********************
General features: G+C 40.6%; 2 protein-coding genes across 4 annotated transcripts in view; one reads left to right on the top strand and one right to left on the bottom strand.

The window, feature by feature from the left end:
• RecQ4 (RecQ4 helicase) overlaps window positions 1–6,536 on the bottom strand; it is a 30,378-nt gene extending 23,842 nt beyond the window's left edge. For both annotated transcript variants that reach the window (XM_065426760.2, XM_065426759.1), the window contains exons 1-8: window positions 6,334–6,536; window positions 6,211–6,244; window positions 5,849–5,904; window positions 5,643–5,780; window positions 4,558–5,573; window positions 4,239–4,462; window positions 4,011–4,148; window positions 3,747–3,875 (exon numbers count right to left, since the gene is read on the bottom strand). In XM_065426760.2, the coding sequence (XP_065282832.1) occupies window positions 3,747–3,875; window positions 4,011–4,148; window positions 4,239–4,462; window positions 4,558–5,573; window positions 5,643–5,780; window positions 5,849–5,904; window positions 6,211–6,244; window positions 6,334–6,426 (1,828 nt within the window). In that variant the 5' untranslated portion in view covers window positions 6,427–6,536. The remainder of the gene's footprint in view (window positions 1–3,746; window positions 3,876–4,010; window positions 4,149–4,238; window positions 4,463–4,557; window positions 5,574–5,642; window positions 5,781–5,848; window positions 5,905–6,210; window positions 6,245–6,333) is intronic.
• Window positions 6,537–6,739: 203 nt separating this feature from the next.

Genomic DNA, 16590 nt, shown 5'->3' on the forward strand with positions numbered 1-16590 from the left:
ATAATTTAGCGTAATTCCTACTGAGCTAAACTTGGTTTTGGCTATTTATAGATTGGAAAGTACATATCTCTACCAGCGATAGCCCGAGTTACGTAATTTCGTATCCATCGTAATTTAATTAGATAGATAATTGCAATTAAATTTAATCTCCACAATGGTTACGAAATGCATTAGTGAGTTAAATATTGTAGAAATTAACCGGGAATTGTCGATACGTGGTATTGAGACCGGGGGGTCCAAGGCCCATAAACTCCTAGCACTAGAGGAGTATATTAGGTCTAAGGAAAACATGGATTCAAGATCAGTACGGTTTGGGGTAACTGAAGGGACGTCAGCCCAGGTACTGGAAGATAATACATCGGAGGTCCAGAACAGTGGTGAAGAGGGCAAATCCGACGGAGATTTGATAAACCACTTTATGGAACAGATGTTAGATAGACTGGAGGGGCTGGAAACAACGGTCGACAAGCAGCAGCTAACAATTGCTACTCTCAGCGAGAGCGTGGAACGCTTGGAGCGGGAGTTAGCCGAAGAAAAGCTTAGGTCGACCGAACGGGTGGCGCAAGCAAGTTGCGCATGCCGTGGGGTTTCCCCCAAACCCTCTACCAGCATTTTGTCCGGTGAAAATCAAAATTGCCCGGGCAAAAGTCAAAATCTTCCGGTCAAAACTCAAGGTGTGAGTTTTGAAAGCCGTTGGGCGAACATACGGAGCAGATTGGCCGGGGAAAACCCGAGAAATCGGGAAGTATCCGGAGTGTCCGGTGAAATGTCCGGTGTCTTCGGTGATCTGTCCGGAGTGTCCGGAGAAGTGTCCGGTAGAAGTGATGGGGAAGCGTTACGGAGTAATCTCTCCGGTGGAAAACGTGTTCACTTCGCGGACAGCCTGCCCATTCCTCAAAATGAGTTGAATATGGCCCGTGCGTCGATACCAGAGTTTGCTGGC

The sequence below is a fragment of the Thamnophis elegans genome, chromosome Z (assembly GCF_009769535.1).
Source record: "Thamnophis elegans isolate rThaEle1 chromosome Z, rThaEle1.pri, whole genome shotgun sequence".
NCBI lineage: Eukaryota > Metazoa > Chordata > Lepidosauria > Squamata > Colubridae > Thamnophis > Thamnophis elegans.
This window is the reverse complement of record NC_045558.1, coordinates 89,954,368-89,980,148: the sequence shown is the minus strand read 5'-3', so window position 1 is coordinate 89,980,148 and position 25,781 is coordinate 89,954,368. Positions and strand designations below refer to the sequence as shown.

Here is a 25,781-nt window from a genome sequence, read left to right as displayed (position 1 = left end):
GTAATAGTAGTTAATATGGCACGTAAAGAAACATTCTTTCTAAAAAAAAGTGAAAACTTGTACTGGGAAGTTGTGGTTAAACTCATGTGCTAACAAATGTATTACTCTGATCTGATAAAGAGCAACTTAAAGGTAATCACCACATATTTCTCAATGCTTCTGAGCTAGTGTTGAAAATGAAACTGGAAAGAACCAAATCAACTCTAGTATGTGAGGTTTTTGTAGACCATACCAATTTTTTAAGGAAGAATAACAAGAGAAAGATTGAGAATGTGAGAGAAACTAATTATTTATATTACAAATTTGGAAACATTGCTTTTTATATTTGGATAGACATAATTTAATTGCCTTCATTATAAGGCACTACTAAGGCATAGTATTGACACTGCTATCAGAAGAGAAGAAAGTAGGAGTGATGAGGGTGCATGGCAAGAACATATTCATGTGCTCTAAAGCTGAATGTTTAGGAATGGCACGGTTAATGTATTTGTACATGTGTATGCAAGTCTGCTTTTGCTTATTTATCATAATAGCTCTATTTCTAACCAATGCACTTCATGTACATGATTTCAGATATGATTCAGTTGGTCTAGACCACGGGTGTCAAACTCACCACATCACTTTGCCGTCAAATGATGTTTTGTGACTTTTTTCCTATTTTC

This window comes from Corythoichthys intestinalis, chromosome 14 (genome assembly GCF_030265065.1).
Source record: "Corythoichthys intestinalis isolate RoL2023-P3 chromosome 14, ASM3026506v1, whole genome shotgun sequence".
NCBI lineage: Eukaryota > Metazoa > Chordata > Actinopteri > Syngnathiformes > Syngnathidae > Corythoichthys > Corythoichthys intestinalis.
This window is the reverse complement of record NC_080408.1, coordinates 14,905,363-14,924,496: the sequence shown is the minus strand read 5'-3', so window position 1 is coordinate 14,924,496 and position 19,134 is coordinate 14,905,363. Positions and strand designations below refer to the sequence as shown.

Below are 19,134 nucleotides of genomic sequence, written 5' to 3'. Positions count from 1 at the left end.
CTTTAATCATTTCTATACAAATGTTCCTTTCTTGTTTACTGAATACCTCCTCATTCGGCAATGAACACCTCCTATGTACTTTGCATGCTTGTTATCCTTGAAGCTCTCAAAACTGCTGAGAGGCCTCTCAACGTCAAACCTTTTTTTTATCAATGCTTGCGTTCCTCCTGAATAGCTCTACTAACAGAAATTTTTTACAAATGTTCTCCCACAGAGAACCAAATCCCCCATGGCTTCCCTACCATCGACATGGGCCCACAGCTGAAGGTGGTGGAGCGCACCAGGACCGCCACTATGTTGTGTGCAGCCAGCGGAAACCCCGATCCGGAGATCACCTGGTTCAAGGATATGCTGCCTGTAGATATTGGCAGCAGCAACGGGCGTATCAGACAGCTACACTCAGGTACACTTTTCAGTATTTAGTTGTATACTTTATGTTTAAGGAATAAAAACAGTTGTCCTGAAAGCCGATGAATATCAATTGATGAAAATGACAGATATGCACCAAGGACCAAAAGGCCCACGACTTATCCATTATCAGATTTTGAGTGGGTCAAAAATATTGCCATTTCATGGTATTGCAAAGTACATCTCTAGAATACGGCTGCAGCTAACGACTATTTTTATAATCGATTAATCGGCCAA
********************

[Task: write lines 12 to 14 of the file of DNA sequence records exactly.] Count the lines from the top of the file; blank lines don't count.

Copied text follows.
GTAATAGTAGTTAATATGGCACGTAAAGAAACATTCTTTCTAAAAAAAAGTGAAAACTTGTACTGGGAAGTTGTGGTTAAACTCATGTGCTAACAAATGTATTACTCTGATCTGATAAAGAGCAACTTAAAGGTAATCACCACATATTTCTCAATGCTTCTGAGCTAGTGTTGAAAATGAAACTGGAAAGAACCAAATCAACTCTAGTATGTGAGGTTTTTGTAGACCATACCAATTTTTTAAGGAAGAATAACAAGAGAAAGATTGAGAATGTGAGAGAAACTAATTATTTATATTACAAATTTGGAAACATTGCTTTTTATATTTGGATAGACATAATTTAATTGCCTTCATTATAAGGCACTACTAAGGCATAGTATTGACACTGCTATCAGAAGAGAAGAAAGTAGGAGTGATGAGGGTGCATGGCAAGAACATATTCATGTGCTCTAAAGCTGAATGTTTAGGAATGGCACGGTTAATGTATTTGTACATGTGTATGCAAGTCTGCTTTTGCTTATTTATCATAATAGCTCTATTTCTAACCAATGCACTTCATGTACATGATTTCAGATATGATTCAGTTGGTCTAGACCACGGGTGTCAAACTCACCACATCACTTTGCCGTCAAATGATGTTTTGTGACTTTTTTCCTATTTTC

This window comes from Corythoichthys intestinalis, chromosome 14 (genome assembly GCF_030265065.1).
Source record: "Corythoichthys intestinalis isolate RoL2023-P3 chromosome 14, ASM3026506v1, whole genome shotgun sequence".